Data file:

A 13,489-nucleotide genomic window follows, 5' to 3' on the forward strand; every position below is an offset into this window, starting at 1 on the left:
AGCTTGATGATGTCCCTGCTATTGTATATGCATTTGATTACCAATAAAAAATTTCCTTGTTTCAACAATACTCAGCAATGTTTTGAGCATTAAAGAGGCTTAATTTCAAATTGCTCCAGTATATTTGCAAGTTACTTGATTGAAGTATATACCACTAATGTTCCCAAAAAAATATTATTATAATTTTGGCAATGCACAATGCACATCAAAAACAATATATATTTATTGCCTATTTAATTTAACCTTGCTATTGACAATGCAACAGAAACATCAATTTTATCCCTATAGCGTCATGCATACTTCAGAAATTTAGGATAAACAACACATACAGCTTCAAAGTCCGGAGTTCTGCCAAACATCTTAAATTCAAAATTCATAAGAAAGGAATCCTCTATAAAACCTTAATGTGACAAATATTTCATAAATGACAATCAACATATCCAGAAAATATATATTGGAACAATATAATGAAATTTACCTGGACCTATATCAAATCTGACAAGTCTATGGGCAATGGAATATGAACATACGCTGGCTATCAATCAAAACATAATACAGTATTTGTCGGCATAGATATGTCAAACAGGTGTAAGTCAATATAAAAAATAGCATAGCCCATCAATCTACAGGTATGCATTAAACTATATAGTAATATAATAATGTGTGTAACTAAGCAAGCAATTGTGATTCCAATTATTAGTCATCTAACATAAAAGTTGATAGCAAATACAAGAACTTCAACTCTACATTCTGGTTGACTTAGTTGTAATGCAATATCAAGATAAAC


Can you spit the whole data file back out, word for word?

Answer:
A 13,489-nucleotide genomic window follows, 5' to 3' on the forward strand; every position below is an offset into this window, starting at 1 on the left:
AGCTTGATGATGTCCCTGCTATTGTATATGCATTTGATTACCAATAAAAAATTTCCTTGTTTCAACAATACTCAGCAATGTTTTGAGCATTAAAGAGGCTTAATTTCAAATTGCTCCAGTATATTTGCAAGTTACTTGATTGAAGTATATACCACTAATGTTCCCAAAAAAATATTATTATAATTTTGGCAATGCACAATGCACATCAAAAACAATATATATTTATTGCCTATTTAATTTAACCTTGCTATTGACAATGCAACAGAAACATCAATTTTATCCCTATAGCGTCATGCATACTTCAGAAATTTAGGATAAACAACACATACAGCTTCAAAGTCCGGAGTTCTGCCAAACATCTTAAATTCAAAATTCATAAGAAAGGAATCCTCTATAAAACCTTAATGTGACAAATATTTCATAAATGACAATCAACATATCCAGAAAATATATATTGGAACAATATAATGAAATTTACCTGGACCTATATCAAATCTGACAAGTCTATGGGCAATGGAATATGAACATACGCTGGCTATCAATCAAAACATAATACAGTATTTGTCGGCATAGATATGTCAAACAGGTGTAAGTCAATATAAAAAATAGCATAGCCCATCAATCTACAGGTATGCATTAAACTATATAGTAATATAATAATGTGTGTAACTAAGCAAGCAATTGTGATTCCAATTATTAGTCATCTAACATAAAAGTTGATAGCAAATACAAGAACTTCAACTCTACATTCTGGTTGACTTAGTTGTAATGCAATATCAAGATAAAC